When I speak to selling agents I am daring myself to use as many over used, tv property show, cliches as possible....... "I want somewhere light and airy. It must be characterful, modern with clean lines and a good flow. The surrounding area must be quiet and peaceful but with opportunities for me to engage in lots of social activities. It must feel right, be big enough to host Christmas for the Waltons whilst being intimate and cosy for just the two of us for the rest of the year. I want to bring the outside in and the inside out.The garden must be well manicured with a riot of colour but must be low maintenance. The house must reflect our characters but I want to put my own stamp on it with a pop of colour."  Have I forgotten anything? 🤣🤣🤣



Wednesday, 2 September 2020

Contentment in hard times.

 First of all, thank you for all your lovely comments on my last post. I have had my usual mix of good and bad nights; more good than bad this week!

My middle of the night time reading has been this book .

I think I am already a contented person. I've always remembered Paul writing that he had learnt to be content in all circumstances and I aspire to this.  I wanted to read this as the author talks about finding contentment in middle age when children have flown the nest, you may lose health, loved ones, jobs etc and must follow a new path. She talks calmly. It is like talking with a friend. I found myself highlighting sections. I am about half way through and am finding it to be a very soothing read. It's very much "what shall I do next with my life ?" The author chooses a  yoga teacher training  course which I have enjoyed reading about too. Maybe I have enjoyed it because I am reading in the dead of the night when a soothing account is much appreciated. 
My most favourite books are slow, calm reads. I may be shallow but I only read calm, happy stuff. Thrillers, suspense, drama, mysteries, blood and guts reading genres just aren't me!

So August faded gently into September.  The morning and evening air is fresher and the days shorter. The evening skies have been beautiful. I have been using an astronomy app which explains the night sky you are looking at. Last night, apparently the bright cluster of lights were planets,  Saturn, Jupiter and Pluto ...l amazing!

 Even the early evening glimpses of the moon delight me.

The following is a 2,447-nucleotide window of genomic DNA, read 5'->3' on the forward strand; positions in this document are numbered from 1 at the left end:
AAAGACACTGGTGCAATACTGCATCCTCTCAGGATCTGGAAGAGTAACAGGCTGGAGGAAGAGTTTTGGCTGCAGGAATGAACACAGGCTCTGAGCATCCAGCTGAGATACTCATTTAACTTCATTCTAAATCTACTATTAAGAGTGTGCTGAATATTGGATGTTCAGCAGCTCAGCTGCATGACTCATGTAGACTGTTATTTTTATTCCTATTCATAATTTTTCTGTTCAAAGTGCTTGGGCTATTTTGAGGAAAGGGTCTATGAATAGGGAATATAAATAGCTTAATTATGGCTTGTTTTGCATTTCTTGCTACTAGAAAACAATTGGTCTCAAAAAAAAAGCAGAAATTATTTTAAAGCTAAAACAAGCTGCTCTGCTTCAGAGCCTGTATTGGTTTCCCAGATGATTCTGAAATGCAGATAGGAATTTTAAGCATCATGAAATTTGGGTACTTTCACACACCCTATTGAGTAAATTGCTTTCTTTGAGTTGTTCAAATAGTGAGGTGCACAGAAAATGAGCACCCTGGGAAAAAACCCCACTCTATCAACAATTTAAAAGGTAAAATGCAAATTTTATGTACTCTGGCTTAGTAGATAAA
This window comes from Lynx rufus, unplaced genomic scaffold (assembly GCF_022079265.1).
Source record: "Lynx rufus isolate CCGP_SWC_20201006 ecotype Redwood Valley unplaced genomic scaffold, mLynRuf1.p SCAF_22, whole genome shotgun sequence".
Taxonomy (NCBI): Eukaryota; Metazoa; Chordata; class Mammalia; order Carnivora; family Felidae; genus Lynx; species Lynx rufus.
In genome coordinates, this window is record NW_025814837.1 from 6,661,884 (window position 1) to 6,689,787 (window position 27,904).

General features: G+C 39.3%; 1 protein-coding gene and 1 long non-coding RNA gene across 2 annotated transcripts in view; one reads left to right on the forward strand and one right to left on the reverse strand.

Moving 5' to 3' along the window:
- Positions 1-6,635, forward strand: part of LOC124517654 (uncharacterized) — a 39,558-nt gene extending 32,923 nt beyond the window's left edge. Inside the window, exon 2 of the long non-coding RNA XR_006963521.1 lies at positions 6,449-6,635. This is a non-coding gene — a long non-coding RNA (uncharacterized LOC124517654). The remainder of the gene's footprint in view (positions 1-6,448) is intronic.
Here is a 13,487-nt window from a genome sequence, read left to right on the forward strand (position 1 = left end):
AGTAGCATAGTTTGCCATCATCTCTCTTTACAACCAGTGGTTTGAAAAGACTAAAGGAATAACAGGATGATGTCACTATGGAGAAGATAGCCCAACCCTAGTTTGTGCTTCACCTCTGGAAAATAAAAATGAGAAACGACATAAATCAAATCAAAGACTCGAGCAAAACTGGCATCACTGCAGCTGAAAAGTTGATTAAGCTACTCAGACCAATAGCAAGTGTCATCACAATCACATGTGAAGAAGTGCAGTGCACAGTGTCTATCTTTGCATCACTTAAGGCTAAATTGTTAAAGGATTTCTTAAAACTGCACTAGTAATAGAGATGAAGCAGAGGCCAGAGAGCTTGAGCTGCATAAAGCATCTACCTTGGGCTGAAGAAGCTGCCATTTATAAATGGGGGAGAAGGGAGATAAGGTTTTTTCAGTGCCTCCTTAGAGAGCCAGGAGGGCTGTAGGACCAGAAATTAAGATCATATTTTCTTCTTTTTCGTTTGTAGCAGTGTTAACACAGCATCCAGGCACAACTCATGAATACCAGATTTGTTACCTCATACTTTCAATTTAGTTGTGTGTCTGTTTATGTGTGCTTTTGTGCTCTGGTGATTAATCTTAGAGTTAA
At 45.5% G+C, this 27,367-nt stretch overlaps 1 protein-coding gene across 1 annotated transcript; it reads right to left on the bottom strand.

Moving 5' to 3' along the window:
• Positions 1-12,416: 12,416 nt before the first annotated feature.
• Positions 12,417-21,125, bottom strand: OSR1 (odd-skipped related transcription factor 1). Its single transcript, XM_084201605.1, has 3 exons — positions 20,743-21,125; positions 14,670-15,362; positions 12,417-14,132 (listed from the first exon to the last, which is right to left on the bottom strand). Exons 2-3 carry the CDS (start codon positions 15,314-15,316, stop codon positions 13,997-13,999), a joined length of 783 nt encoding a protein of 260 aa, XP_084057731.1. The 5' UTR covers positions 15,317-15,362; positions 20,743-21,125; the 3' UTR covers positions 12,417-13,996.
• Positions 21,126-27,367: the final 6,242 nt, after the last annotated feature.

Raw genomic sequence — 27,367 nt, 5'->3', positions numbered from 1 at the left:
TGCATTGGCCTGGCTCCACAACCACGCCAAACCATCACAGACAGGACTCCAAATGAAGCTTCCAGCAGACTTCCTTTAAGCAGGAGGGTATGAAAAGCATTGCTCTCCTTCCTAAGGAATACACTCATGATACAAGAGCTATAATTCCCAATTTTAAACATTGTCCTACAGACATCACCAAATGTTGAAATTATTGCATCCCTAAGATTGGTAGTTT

Sky watching teaches me how small I am within the universe and thus how small my worries and concerns are too. It helps!

With shorter days comes cooler starts and ends to the days. The heating has been on some days and we had our first log fire.

We also had our first porridge breakfast. I added a swirl of lemon curd and blueberries. Comfort food. Excuse the stirring spoon plonked in the  bowl! 

We have had a lot of rain so my gardening has been indoors.

I rooted basil cuttings from a supermarket plant. Each time I used some leaves in cooking I cut the stem and put it in an old jar filled with water on the window ledge. 

A large top heavy kalanchoe toppled over breaking six branches off. I placed them in a jug of water hoping they might develop roots. 

They are now all potted up together with the promise of flowers budding up nicely.

This jade plant was shedding its leaves and dying off. I read that it likes a sunny position. I had it in a gloomy spot. Now I have moved it it has grown 3 inches in just a few weeks and one of its fallen leaves has rooted!

My sanseveira cuttings are now growing well and are ready to be potted on.

I like propogating plants.  You get happy gardening results with little physical strength required,  no need of a spade and you can do it sitting down too!

Unusually for me, I have felt really bad tempered lately. I put it down to all the Covid stuff; people arguing about wearing masks, jobs being lost, people meeting at huge events leading to fears of virus spikes.etc. There seems to be a lack of empathy and thought for others. It just all got to me. I think I was even a bit snappy with Steve. As we climbed into bed one evening, I said wearily to him, "Do you know, you're the only person I've actually liked today." He grinned, "Well, that's good to know!" 

My best friend and I decided yesterday that a safety-managed meet up should now be ok. She is a retired nurse and I respect her views that we should be ok.. So she came round for a socially distanced  cup of tea and a chat. We bought each other flowers! We put the Covid world to rights!

And now September is here and my equilibrium is happily returning. I realise that I am constantly learning; this week  about planets, plants and people. I feel calm again and contented with life. I think Covid will not only continue through Autumn but escalate too. But I must follow advised precautions and then just carry on carrying on, happily and contentedly. 

Much love,

Monday, 24 August 2020

Dear Diary in the dark

 4 am

Parkinsons insomnia has returned full force tonight and I have already been awake for  several  hours. I've drunk my water, plumped pillows and read. I am grateful yet again for the gentle Kindle glow which allows me to read without disturbing my bedfellow.

 I read to distract my worrisome thoughts and silent wittering. 

My physical pain may be bad but mental pain seems far worse in the wee small hours. I push away the fears that surround me, reminding myself that they will not feel so powerful when dawn breaks. The light will sap their strength, their overpowering force will diminish. I will sip tea, watch the birds in the garden and plan my day with a lighter heart.  It was ever thus.